Lebanese ambassador to Germany Mustapha Adib appeared slated to become the crisis-stricken country's next prime minister after securing the major support of senior Sunni politicians on Sunday, reports AP.
Adib, 48, was named by four former prime ministers on the eve of binding consultations between the president and parliamentary blocs on their choice for the post.
The announcement came a day before French President Emmanuel Macron was due to arrive for a two day-visit, during which he is expected to press Lebanese officials to formulate a new political pact to pull the country out of its multiple crises, political stalemates, and entrenched corruption and of mismanagement.
It will be Macron’s second visit to the former French protectorate in less than a month.
He came days after the devastating August 4 blast in the port of Beirut that killed 190 people, wounded 6,000 and pulverised parts of the capital. The government resigned less than a week after the blast.
Earlier Sunday, the head of the powerful Hezbollah group Hassan Nasrallah said his Shiite organisation will cooperate and facilitate the formation of a government that would be able to improve economic conditions and undertake major reforms.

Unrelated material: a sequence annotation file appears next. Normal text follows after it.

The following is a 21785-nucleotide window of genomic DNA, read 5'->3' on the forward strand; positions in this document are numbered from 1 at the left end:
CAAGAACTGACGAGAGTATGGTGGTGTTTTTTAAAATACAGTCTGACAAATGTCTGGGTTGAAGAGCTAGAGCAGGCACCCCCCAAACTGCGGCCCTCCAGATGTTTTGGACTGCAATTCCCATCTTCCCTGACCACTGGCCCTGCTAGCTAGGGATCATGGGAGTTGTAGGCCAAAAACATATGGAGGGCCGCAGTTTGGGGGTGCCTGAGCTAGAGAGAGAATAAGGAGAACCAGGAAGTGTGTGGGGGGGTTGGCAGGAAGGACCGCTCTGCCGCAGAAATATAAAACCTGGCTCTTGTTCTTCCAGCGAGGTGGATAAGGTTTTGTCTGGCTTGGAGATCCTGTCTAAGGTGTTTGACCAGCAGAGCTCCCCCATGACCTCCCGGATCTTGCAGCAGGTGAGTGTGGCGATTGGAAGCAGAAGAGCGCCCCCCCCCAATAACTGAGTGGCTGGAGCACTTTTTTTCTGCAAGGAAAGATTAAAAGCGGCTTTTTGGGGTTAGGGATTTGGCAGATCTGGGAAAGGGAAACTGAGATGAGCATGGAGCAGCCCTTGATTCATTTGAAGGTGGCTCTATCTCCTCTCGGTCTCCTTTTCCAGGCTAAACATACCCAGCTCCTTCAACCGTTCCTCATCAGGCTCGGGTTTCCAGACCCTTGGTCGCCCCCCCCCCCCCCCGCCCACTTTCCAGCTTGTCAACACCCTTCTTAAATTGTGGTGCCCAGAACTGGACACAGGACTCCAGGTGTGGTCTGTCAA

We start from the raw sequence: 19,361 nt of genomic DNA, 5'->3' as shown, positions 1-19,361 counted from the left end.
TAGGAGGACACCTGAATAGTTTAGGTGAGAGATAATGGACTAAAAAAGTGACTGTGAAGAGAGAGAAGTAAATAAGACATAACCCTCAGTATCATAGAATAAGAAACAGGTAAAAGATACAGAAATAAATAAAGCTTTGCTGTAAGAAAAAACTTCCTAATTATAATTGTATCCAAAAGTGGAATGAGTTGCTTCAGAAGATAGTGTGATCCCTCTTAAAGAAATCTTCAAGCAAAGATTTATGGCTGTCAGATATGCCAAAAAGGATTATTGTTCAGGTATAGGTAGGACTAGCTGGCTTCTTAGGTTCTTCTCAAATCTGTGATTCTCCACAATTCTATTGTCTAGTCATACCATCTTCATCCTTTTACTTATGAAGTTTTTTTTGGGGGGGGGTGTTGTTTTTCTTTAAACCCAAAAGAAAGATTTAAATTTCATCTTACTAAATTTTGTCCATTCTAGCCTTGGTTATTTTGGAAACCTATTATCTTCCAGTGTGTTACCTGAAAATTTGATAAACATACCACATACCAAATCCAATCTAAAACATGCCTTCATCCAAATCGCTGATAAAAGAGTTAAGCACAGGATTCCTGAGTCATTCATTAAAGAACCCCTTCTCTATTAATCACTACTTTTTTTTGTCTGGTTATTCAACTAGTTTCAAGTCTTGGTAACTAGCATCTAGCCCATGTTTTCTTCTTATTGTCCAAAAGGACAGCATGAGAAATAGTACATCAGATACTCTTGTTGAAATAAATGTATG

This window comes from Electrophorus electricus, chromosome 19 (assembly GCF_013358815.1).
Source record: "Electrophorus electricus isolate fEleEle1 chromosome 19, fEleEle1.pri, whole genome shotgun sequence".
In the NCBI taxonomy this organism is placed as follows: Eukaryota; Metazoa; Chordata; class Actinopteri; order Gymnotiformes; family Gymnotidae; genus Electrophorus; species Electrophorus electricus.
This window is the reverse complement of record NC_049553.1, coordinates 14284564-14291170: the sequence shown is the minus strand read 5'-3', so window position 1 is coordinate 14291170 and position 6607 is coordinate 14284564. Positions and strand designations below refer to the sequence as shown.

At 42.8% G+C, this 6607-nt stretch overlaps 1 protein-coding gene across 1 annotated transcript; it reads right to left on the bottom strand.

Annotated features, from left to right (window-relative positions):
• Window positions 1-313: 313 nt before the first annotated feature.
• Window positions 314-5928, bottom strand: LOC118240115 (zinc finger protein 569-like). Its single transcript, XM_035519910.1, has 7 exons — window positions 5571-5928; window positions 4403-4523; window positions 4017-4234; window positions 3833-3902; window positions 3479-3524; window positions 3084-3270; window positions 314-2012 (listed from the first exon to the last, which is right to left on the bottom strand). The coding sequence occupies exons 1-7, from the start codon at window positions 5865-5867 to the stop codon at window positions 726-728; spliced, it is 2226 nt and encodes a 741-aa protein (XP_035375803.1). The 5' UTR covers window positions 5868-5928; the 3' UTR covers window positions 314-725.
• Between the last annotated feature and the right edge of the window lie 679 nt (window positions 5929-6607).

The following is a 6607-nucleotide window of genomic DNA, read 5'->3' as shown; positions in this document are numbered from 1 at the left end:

Hezbollah and its allies backed the outgoing government.
Adib is the only name to emerge so far as a favourite for the post of prime minister, who according to Lebanon’s sectarian-based power sharing system has to be a Sunni Muslim.
The candidate who gets the most support is asked to form the new Cabinet but Lebanon's divided political class has often been bogged down over who holds senior political posts.
Adib, who has been Lebanon's ambassador to Germany since 2013, served as an advisor to one of Lebanon's former Prime Ministers, Najib Mikati. He took part in the committee in charge of writing Lebanon’s new electoral law in 2005 and 2006, and acted as his chief of Cabinet in 2011.
Mikati resigned in 2013 at the height of the Syrian war after a two-year stint as prime minister in a government dominated by Hezbollah group and its allies. The war next door had increased sectarian tension between Lebanon’s political rivals who supported opposite sides of the Syrian conflict.
Adib, a native of the northern city of Tripoli, holds a PhD in law and political sciences and had taught in universities in Lebanon and France.